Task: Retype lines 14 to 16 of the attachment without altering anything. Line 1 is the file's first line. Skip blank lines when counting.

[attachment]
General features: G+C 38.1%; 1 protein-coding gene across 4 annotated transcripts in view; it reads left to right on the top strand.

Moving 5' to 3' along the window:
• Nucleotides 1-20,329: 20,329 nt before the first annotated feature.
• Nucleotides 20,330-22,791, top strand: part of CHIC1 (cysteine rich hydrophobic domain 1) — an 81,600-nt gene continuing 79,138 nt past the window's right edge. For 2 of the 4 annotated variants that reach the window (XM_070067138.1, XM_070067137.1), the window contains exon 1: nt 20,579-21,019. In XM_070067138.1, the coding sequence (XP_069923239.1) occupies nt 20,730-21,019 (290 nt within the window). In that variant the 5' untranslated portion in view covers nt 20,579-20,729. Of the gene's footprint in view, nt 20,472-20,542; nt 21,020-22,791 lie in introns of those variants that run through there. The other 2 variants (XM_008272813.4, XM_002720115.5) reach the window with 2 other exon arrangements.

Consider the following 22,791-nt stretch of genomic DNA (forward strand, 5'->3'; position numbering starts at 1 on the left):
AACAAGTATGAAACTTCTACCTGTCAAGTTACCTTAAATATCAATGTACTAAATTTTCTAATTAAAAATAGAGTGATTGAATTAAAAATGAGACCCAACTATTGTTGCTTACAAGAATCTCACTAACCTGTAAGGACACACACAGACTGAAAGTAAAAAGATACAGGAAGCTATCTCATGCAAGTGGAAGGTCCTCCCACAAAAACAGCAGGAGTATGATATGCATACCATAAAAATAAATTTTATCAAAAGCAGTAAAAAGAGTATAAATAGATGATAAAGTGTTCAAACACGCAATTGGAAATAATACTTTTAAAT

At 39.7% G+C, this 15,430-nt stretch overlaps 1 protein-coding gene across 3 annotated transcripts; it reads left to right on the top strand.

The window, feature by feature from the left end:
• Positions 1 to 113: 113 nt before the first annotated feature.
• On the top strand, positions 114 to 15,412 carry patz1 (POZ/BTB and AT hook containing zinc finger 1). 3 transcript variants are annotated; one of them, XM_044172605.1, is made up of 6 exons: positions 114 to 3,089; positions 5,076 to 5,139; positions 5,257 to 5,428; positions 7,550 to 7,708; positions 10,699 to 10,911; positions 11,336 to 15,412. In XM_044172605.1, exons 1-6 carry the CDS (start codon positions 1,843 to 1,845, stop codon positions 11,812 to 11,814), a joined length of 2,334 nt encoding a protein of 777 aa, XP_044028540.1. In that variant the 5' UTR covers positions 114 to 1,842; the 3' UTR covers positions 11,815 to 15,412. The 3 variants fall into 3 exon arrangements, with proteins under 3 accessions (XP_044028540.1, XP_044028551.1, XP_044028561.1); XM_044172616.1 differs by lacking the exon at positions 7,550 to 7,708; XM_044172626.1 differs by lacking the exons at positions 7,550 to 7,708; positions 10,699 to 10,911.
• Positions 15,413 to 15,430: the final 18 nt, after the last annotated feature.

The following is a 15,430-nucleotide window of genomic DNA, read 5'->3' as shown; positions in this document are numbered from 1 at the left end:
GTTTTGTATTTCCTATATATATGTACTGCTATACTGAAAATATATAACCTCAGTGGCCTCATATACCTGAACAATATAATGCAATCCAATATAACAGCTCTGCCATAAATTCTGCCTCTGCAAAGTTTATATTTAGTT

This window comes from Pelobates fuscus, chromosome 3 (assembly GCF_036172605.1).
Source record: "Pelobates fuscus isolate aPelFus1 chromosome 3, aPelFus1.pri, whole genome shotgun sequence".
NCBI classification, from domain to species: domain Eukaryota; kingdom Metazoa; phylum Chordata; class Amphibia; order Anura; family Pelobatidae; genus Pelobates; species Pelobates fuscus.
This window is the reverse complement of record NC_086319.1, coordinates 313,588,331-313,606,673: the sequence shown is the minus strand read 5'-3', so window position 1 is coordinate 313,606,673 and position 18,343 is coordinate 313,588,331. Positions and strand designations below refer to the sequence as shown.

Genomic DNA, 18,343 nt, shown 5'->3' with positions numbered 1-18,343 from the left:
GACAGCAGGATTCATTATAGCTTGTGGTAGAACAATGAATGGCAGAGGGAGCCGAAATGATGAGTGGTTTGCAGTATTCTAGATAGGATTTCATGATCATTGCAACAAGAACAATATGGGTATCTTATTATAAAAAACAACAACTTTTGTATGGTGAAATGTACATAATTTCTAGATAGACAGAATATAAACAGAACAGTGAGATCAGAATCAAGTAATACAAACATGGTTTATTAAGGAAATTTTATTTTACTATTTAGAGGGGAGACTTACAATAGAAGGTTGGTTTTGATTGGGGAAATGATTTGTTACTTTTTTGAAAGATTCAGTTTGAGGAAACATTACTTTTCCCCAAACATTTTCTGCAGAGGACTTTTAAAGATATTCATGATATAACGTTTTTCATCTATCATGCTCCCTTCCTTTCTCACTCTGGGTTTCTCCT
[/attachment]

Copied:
This window comes from Pelobates fuscus, chromosome 3 (assembly GCF_036172605.1).
Source record: "Pelobates fuscus isolate aPelFus1 chromosome 3, aPelFus1.pri, whole genome shotgun sequence".
NCBI classification, from domain to species: domain Eukaryota; kingdom Metazoa; phylum Chordata; class Amphibia; order Anura; family Pelobatidae; genus Pelobates; species Pelobates fuscus.